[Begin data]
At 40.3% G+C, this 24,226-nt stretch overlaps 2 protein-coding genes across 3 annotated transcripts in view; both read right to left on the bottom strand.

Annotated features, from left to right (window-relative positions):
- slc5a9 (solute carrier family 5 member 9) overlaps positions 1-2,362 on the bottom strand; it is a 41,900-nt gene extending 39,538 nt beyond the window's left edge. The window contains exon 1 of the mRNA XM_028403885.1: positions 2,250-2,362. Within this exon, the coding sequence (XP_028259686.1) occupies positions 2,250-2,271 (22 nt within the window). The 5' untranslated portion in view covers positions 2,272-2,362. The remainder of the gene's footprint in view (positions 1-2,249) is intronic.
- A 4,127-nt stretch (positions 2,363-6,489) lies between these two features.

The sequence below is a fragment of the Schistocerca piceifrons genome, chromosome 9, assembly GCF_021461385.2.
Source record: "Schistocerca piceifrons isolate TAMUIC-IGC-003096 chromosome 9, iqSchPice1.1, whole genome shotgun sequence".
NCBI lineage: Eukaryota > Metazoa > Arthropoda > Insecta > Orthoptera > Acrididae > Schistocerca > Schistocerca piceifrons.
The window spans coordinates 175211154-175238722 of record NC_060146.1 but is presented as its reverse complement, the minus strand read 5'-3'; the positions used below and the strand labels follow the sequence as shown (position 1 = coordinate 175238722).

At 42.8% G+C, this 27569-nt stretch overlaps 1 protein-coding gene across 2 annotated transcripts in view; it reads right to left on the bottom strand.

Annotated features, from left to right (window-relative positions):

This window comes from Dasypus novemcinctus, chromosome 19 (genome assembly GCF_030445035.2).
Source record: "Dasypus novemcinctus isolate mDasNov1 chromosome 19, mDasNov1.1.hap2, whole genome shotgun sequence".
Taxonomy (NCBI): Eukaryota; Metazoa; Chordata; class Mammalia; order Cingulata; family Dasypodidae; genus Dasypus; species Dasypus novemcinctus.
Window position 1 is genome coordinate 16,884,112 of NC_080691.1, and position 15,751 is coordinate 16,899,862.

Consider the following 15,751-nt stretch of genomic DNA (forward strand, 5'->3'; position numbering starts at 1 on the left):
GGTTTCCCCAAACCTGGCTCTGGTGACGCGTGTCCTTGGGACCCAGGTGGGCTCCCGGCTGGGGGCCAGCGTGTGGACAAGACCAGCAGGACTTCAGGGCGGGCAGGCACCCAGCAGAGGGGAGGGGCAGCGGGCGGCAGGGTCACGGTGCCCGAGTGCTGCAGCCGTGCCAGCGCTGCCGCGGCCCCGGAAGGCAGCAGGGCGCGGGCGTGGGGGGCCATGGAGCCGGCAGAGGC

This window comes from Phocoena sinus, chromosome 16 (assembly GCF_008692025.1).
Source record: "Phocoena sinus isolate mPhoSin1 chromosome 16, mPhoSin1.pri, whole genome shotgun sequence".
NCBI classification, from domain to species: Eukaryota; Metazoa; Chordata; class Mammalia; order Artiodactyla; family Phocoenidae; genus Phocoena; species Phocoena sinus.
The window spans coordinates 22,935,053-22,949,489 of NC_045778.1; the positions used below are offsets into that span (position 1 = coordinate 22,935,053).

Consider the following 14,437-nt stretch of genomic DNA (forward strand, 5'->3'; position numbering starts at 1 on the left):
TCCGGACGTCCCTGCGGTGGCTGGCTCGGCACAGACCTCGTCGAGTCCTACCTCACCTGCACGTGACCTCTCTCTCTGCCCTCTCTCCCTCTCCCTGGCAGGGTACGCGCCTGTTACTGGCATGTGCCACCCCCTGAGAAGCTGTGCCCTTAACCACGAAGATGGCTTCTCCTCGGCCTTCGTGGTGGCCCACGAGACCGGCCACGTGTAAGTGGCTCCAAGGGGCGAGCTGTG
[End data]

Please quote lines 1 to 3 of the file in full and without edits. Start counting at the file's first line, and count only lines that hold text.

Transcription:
At 40.3% G+C, this 24,226-nt stretch overlaps 2 protein-coding genes across 3 annotated transcripts in view; both read right to left on the bottom strand.

Annotated features, from left to right (window-relative positions):
- slc5a9 (solute carrier family 5 member 9) overlaps positions 1-2,362 on the bottom strand; it is a 41,900-nt gene extending 39,538 nt beyond the window's left edge. The window contains exon 1 of the mRNA XM_028403885.1: positions 2,250-2,362. Within this exon, the coding sequence (XP_028259686.1) occupies positions 2,250-2,271 (22 nt within the window). The 5' untranslated portion in view covers positions 2,272-2,362. The remainder of the gene's footprint in view (positions 1-2,249) is intronic.